DNA Methylation Age Is More Closely Associated With Infection Risk Than Chronological Age in Kidney Transplant Recipients : Transplantation Direct

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Kidney Transplantation

DNA Methylation Age Is More Closely Associated With Infection Risk Than Chronological Age in Kidney Transplant Recipients

Schaenman, Joanna MD, PhD1; Zhou, Xinkai MS2; Guo, Rong MS2; Rossetti, Maura PhD3; Liang, Emily C. MD3; Lum, Erik MD4; Abdalla, Basmah MD4; Bunnapradist, Suphamai MD4; Pham, Phuong-Thu T. MD4; Danovitch, Gabriel MD4; Karlamangla, Arun MD, PhD5; Reed, Elaine PhD3; Horvath, Steve PhD6; Elashoff, David PhD2

Author Information
doi: 10.1097/TXD.0000000000001020



The numbers of older patients with chronic kidney disease undergoing kidney transplantation continues to grow. However, older transplant recipients experience increased rates of infection, malignancy, and death, and lower rates of rejection, compared with younger patients.1-4 This suggests that immune dysfunction is a potential mechanism behind the vulnerability of the older transplant recipient to adverse outcomes. However, without a method for assessing a patient’s level of immunosenescence, it is difficult to move beyond the current “one-size-fits-all” approach to immunosuppression.5-7

Attempts to adjust immunosuppression based on chronological age have not been successful and have led to increased incidence of rejection,6 suggesting the need to measure a patient’s immune system “biologic age” for patient risk stratification and individualization of immunosuppression regimens.

Because T-cell immunosenescence is known to be associated with increased vulnerability to infection and malignancy in older adults, we hypothesized that measurement of DNA methylation (DNAm) state of peripheral blood would be the ideal approach for determining the biological age of a patient’s immune system. This hypothesis is supported by our previous work demonstrating that peripheral blood measurement of immune dysfunction is associated with increased patient age and incidence of infection after kidney transplantation and the work of others demonstrating association between increase in immunosenescence and decreased incidence of rejection after kidney transplantation.1,8,9 These differences are also reflected in increased expression of proinflammatory transcripts and decreased expression of adaptive immunity-related transcripts in older as compared with younger kidney transplant recipients.10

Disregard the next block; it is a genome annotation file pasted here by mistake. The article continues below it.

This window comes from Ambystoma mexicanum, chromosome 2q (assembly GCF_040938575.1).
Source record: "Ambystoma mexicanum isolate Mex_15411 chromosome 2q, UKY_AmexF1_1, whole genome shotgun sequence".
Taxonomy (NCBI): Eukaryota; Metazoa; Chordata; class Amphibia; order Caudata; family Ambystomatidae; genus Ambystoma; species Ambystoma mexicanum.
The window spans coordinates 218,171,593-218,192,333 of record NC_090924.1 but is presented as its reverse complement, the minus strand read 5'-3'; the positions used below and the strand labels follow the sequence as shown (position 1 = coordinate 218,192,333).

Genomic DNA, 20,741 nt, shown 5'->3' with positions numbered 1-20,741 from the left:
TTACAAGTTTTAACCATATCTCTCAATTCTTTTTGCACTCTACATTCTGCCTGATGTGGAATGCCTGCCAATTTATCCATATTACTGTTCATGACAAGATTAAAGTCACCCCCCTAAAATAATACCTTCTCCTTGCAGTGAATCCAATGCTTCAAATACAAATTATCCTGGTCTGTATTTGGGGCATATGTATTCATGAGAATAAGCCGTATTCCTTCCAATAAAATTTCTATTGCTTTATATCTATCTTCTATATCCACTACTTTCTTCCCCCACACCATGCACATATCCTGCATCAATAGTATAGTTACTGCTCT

Calculation of biological age via DNAm analysis of peripheral blood is a method well suited to fill this need. DNAm or epigenetic analysis has been used to reliably measure biological age: analysis of DNAm of a set of specific genetic loci has been shown to reliably predict aging in various tissues.11-13 Decreases in methylation levels at these loci allow increased access to transcriptional machinery and are correlated with changes in gene expression.14,15 These epigenetic changes are known to influence T-cell differentiation.16 This measure of biological age, the so-called “epigenetic clock,” can be calculated from a validated subset of comethylation sites and has been found to be a better predictor of age-associated diseases than chronological age, and to be strongly associated with declines in physical health and all-cause mortality.12,17

Accurately assessing patient biological and, specifically, immunological age by measuring DNAm levels, therefore, offers the ability to determine patient risk for infection after transplantation and to individualize immunosuppression regimens using a precision measurement approach. This analysis additionally offers insight into the mechanism behind the immune dysfunction and vulnerability to adverse clinical outcomes in the older transplant recipient.